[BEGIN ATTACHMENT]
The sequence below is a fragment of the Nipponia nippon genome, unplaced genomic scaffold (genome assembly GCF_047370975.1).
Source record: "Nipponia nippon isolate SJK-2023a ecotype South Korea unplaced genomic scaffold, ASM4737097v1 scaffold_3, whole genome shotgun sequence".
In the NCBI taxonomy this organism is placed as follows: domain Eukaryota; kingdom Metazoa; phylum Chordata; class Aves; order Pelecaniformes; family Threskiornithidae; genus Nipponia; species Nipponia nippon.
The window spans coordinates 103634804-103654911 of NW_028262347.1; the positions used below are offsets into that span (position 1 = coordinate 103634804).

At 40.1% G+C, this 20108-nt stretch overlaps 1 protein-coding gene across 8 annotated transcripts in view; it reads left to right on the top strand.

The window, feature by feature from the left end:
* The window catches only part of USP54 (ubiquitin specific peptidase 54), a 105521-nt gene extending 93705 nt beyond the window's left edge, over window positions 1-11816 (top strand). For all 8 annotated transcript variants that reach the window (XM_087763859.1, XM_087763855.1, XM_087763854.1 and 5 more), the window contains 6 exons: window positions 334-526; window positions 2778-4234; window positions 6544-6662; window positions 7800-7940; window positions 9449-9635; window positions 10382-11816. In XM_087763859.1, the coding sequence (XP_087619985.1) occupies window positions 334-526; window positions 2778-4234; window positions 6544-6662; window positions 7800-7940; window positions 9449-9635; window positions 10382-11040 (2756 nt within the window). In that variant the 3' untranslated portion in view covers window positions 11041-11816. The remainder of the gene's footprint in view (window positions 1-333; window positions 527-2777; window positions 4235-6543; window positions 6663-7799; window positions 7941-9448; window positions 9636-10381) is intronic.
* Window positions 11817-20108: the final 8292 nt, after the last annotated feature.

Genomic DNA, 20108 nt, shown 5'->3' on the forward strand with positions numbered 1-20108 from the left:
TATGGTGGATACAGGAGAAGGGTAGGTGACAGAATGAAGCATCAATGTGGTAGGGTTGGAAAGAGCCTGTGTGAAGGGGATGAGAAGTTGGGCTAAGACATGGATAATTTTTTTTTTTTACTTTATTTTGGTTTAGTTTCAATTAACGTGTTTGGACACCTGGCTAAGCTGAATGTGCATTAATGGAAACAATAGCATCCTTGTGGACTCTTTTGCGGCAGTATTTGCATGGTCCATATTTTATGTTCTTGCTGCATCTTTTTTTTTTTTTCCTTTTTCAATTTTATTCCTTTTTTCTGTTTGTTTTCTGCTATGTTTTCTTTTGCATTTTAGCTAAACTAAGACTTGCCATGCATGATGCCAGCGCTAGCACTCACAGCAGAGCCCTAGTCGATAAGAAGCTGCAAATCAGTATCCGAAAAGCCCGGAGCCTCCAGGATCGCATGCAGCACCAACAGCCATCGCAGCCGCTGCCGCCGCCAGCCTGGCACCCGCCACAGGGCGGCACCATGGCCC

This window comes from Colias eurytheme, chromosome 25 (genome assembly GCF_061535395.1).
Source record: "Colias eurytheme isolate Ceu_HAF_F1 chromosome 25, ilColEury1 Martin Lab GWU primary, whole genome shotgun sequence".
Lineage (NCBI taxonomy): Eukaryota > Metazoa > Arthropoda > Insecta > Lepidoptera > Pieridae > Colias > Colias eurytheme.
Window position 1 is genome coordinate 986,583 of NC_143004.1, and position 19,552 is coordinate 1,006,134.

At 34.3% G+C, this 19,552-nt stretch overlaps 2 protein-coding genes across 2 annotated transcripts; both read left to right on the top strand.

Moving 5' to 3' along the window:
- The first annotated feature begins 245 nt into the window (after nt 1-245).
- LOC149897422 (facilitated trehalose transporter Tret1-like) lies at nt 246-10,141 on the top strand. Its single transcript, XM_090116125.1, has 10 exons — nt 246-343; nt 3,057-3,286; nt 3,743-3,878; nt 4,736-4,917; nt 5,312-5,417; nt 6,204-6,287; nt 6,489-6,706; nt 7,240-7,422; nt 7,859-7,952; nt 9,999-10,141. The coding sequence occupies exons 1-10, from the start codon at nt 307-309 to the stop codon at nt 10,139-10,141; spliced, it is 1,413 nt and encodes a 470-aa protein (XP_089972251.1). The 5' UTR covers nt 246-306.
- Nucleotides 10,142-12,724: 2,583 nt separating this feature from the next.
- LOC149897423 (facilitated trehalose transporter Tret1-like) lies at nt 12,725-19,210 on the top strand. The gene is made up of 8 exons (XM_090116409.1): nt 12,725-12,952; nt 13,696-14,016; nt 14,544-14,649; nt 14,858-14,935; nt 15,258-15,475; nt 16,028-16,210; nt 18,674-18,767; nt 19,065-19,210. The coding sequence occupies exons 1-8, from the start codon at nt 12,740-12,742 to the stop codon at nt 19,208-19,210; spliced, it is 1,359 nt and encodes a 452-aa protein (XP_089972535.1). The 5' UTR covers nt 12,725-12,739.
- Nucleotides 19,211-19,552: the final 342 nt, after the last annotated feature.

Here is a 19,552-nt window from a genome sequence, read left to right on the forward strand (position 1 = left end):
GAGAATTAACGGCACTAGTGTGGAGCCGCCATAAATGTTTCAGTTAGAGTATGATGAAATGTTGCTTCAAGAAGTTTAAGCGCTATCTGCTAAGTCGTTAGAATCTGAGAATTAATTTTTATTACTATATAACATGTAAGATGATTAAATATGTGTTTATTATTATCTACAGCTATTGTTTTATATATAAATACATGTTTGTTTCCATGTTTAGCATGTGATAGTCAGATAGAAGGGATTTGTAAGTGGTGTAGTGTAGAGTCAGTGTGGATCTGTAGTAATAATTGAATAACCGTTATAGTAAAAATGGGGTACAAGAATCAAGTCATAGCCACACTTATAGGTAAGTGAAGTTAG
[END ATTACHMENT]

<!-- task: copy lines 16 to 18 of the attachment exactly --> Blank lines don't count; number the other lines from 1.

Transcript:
Moving 5' to 3' along the window:
- The first annotated feature begins 245 nt into the window (after nt 1-245).
- LOC149897422 (facilitated trehalose transporter Tret1-like) lies at nt 246-10,141 on the top strand. Its single transcript, XM_090116125.1, has 10 exons — nt 246-343; nt 3,057-3,286; nt 3,743-3,878; nt 4,736-4,917; nt 5,312-5,417; nt 6,204-6,287; nt 6,489-6,706; nt 7,240-7,422; nt 7,859-7,952; nt 9,999-10,141. The coding sequence occupies exons 1-10, from the start codon at nt 307-309 to the stop codon at nt 10,139-10,141; spliced, it is 1,413 nt and encodes a 470-aa protein (XP_089972251.1). The 5' UTR covers nt 246-306.